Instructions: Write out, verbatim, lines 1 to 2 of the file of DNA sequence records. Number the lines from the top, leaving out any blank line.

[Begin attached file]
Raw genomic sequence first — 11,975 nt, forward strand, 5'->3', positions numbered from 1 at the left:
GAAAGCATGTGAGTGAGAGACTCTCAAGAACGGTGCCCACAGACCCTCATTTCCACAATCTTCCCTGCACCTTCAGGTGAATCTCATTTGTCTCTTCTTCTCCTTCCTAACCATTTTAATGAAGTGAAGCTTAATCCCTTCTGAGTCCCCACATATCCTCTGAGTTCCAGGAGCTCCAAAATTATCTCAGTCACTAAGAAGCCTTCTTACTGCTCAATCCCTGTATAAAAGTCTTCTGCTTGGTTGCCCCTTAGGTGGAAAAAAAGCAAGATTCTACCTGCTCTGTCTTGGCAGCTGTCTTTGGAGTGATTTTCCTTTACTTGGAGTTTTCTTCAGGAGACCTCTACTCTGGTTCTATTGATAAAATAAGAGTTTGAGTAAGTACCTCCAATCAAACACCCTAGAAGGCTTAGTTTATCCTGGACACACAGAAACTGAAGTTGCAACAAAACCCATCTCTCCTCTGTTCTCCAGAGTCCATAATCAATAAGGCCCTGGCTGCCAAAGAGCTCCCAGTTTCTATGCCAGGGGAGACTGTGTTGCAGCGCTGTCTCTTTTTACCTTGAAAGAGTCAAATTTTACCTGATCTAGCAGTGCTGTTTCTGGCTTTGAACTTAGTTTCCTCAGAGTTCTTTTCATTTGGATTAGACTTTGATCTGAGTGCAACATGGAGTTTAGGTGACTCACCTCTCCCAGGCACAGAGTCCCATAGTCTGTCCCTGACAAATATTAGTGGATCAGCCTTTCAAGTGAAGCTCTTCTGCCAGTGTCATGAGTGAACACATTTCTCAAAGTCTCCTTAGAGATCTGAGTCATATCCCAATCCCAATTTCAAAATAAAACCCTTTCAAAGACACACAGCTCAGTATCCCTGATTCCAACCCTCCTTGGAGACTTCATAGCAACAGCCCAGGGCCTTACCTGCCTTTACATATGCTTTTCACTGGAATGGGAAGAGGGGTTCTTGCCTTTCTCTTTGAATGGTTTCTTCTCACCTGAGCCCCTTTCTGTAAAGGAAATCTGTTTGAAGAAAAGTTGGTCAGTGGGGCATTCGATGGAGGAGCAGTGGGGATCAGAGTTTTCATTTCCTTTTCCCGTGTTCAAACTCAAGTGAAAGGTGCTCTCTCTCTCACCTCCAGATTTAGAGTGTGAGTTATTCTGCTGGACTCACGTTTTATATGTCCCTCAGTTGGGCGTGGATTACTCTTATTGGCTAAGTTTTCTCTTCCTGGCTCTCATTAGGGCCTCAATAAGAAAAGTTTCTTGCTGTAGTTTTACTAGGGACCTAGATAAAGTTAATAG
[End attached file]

Raw genomic sequence first — 11,975 nt, forward strand, 5'->3', positions numbered from 1 at the left:
GAAAGCATGTGAGTGAGAGACTCTCAAGAACGGTGCCCACAGACCCTCATTTCCACAATCTTCCCTGCACCTTCAGGTGAATCTCATTTGTCTCTTCTTCTCCTTCCTAACCATTTTAATGAAGTGAAGCTTAATCCCTTCTGAGTCCCCACATATCCTCTGAGTTCCAGGAGCTCCAAAATTATCTCAGTCACTAAGAAGCCTTCTTACTGCTCAATCCCTGTATAAAAGTCTTCTGCTTGGTTGCCCCTTAGGTGGAAAAAAAGCAAGATTCTACCTGCTCTGTCTTGGCAGCTGTCTTTGGAGTGATTTTCCTTTACTTGGAGTTTTCTTCAGGAGACCTCTACTCTGGTTCTATTGATAAAATAAGAGTTTGAGTAAGTACCTCCAATCAAACACCCTAGAAGGCTTAGTTTATCCTGGACACACAGAAACTGAAGTTGCAACAAAACCCATCTCTCCTCTGTTCTCCAGAGTCCATAATCAATAAGGCCCTGGCTGCCAAAGAGCTCCCAGTTTCTATGCCAGGGGAGACTGTGTTGCAGCGCTGTCTCTTTTTACCTTGAAAGAGTCAAATTTTACCTGATCTAGCAGTGCTGTTTCTGGCTTTGAACTTAGTTTCCTCAGAGTTCTTTTCATTTGGATTAGACTTTGATCTGAGTGCAACATGGAGTTTAGGTGACTCACCTCTCCCAGGCACAGAGTCCCATAGTCTGTCCCTGACAAATATTAGTGGATCAGCCTTTCAAGTGAAGCTCTTCTGCCAGTGTCATGAGTGAACACATTTCTCAAAGTCTCCTTAGAGATCTGAGTCATATCCCAATCCCAATTTCAAAATAAAACCCTTTCAAAGACACACAGCTCAGTATCCCTGATTCCAACCCTCCTTGGAGACTTCATAGCAACAGCCCAGGGCCTTACCTGCCTTTACATATGCTTTTCACTGGAATGGGAAGAGGGGTTCTTGCCTTTCTCTTTGAATGGTTTCTTCTCACCTGAGCCCCTTTCTGTAAAGGAAATCTGTTTGAAGAAAAGTTGGTCAGTGGGGCATTCGATGGAGGAGCAGTGGGGATCAGAGTTTTCATTTCCTTTTCCCGTGTTCAAACTCAAGTGAAAGGTGCTCTCTCTCTCACCTCCAGATTTAGAGTGTGAGTTATTCTGCTGGACTCACGTTTTATATGTCCCTCAGTTGGGCGTGGATTACTCTTATTGGCTAAGTTTTCTCTTCCTGGCTCTCATTAGGGCCTCAATAAGAAAAGTTTCTTGCTGTAGTTTTACTAGGGACCTAGATAAAGTTAATAG